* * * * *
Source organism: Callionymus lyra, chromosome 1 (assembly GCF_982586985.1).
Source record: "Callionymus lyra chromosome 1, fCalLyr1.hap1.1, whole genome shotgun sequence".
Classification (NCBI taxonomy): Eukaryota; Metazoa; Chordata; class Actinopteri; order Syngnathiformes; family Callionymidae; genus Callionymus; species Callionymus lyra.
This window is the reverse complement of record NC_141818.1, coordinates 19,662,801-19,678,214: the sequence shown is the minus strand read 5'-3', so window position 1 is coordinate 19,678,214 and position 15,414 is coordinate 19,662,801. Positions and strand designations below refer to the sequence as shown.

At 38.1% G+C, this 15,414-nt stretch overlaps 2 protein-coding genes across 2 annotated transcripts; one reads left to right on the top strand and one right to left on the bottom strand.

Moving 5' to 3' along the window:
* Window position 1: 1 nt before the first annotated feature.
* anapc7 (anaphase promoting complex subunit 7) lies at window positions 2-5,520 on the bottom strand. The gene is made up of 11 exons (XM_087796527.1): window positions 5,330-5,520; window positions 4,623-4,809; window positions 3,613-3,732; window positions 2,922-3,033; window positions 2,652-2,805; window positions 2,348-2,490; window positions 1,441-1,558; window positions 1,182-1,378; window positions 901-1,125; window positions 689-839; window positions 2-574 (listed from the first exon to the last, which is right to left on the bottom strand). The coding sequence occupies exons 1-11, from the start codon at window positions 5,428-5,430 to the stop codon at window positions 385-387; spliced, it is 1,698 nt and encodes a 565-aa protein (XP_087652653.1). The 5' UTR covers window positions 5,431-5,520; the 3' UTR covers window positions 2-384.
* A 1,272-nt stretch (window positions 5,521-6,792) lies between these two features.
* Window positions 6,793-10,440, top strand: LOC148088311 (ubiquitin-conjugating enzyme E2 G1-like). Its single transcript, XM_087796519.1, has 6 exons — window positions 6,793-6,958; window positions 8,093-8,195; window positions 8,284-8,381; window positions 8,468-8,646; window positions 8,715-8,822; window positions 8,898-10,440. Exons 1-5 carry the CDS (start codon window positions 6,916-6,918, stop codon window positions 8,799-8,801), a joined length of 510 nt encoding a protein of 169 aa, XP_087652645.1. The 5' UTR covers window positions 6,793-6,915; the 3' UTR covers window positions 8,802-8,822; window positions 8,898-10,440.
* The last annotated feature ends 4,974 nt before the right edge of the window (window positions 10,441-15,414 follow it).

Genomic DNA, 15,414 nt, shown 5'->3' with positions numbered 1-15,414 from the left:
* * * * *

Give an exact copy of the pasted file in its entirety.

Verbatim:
Source organism: Callionymus lyra, chromosome 1 (assembly GCF_982586985.1).
Source record: "Callionymus lyra chromosome 1, fCalLyr1.hap1.1, whole genome shotgun sequence".
Classification (NCBI taxonomy): Eukaryota; Metazoa; Chordata; class Actinopteri; order Syngnathiformes; family Callionymidae; genus Callionymus; species Callionymus lyra.
This window is the reverse complement of record NC_141818.1, coordinates 19,662,801-19,678,214: the sequence shown is the minus strand read 5'-3', so window position 1 is coordinate 19,678,214 and position 15,414 is coordinate 19,662,801. Positions and strand designations below refer to the sequence as shown.

At 38.1% G+C, this 15,414-nt stretch overlaps 2 protein-coding genes across 2 annotated transcripts; one reads left to right on the top strand and one right to left on the bottom strand.

Moving 5' to 3' along the window:
* Window position 1: 1 nt before the first annotated feature.
* anapc7 (anaphase promoting complex subunit 7) lies at window positions 2-5,520 on the bottom strand. The gene is made up of 11 exons (XM_087796527.1): window positions 5,330-5,520; window positions 4,623-4,809; window positions 3,613-3,732; window positions 2,922-3,033; window positions 2,652-2,805; window positions 2,348-2,490; window positions 1,441-1,558; window positions 1,182-1,378; window positions 901-1,125; window positions 689-839; window positions 2-574 (listed from the first exon to the last, which is right to left on the bottom strand). The coding sequence occupies exons 1-11, from the start codon at window positions 5,428-5,430 to the stop codon at window positions 385-387; spliced, it is 1,698 nt and encodes a 565-aa protein (XP_087652653.1). The 5' UTR covers window positions 5,431-5,520; the 3' UTR covers window positions 2-384.
* A 1,272-nt stretch (window positions 5,521-6,792) lies between these two features.
* Window positions 6,793-10,440, top strand: LOC148088311 (ubiquitin-conjugating enzyme E2 G1-like). Its single transcript, XM_087796519.1, has 6 exons — window positions 6,793-6,958; window positions 8,093-8,195; window positions 8,284-8,381; window positions 8,468-8,646; window positions 8,715-8,822; window positions 8,898-10,440. Exons 1-5 carry the CDS (start codon window positions 6,916-6,918, stop codon window positions 8,799-8,801), a joined length of 510 nt encoding a protein of 169 aa, XP_087652645.1. The 5' UTR covers window positions 6,793-6,915; the 3' UTR covers window positions 8,802-8,822; window positions 8,898-10,440.
* The last annotated feature ends 4,974 nt before the right edge of the window (window positions 10,441-15,414 follow it).

Genomic DNA, 15,414 nt, shown 5'->3' with positions numbered 1-15,414 from the left: